No more internet fast lanes: Europe’s strict new net neutrality rules revealed

31 Aug 201628 Shares

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The new guidelines could bring an end to the debate on net neutrality in Europe

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The EU body of European regulators, BEREC, has published strict new rules governing net neutrality and specific internet fast and slow lanes for cloud services and apps.

The nub of the net neutrality issue in the US has been around giant telecoms companies charging exorbitant fees to allow platforms like Netflix, for example, to provide adequate services without being throttled.

The Obama Administration and the net neutrality lobby scored a major victory in June when a panel of federal judges upheld the FCC’s net neutrality rules, to the chagrin of ISPs and major telco giants.

‘After a very long battle, and with the support of half a million people, the principles that make the internet an open platform for change, freedom and prosperity are upheld in the EU’
– THOMAS LOHNINGER, SAVETHEINTERNET.EU

In Europe, net neutrality has been something of a hot potato, with German Chancellor Angela Merkel speaking against net neutrality and creating a fast lane for certain services.

However, according to BEREC, only a limited number of services will be able to ask for special treatment, provided they are not at a detriment to others.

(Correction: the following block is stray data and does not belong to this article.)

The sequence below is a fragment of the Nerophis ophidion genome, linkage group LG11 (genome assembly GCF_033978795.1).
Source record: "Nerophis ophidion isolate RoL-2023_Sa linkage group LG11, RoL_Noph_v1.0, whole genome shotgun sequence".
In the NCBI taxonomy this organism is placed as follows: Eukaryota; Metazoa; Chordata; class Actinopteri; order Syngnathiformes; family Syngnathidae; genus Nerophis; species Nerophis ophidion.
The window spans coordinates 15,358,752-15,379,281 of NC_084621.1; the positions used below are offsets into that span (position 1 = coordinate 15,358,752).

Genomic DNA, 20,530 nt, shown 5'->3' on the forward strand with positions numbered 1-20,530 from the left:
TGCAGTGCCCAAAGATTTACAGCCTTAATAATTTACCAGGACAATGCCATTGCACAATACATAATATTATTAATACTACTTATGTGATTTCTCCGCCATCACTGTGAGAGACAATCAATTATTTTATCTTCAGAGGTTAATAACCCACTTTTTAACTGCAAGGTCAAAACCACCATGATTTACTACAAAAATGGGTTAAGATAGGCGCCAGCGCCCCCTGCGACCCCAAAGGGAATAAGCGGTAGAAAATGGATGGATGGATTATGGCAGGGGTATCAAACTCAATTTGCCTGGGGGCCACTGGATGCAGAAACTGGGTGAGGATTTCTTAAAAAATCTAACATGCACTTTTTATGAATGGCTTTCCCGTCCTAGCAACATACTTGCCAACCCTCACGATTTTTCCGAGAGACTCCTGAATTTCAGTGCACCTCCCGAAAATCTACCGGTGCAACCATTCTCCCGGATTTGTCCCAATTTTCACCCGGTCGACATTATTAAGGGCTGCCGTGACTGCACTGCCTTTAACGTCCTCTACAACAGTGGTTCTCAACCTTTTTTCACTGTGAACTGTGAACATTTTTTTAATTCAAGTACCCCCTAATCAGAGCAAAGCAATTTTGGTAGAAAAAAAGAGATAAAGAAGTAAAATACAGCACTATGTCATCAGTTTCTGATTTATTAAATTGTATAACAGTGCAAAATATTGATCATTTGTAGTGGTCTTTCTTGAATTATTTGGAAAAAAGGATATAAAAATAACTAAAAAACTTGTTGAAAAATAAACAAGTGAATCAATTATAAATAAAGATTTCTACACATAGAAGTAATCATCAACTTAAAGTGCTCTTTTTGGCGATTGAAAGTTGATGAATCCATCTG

Consumers also have rights to distribute content and access services and apps freely without being slowed down.

Unprecedented response to net neutrality consultation

BEREC published the guidelines this week, along with a consultation report summarising the views of stakeholders.

Illustrating how hot a topic net neutrality is, some 481,547 contributions were received – unprecedented for a BEREC consultation.

The key to understanding net neutrality is to think of the internet as a motorway, with fast lanes and slow lanes. Telcos, which built the networks, strongly believed that they had a right to charge internet platforms such as Facebook, Google or Netflix extra fees for using the faster lanes.

But, in effect, this would create a power vacuum where smaller cloud or internet companies or app providers would be at a serious disadvantage and in time the real loser would be the consumer.

“Based on a preliminary reading of the text, this is a triumph for the European digital rights movement,” said net neutrality activist Thomas Lohninger from SaveTheInternet.eu.

“After a very long battle, and with the support of half a million people, the principles that make the internet an open platform for change, freedom and prosperity are upheld in the EU.”

The development was also welcomed by Joe McNamee, executive director of European Digital Rights, who said: “Europe is now a global standard-setter in the defence of the open, competitive and neutral internet. We congratulate BEREC on its diligent work, its expertise and its refusal to bend to the unreasonable pressure placed on it by the big telecoms lobby.”

Fast lane image via Shutterstock

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Editor John Kennedy is an award-winning technology journalist.

editorial@siliconrepublic.com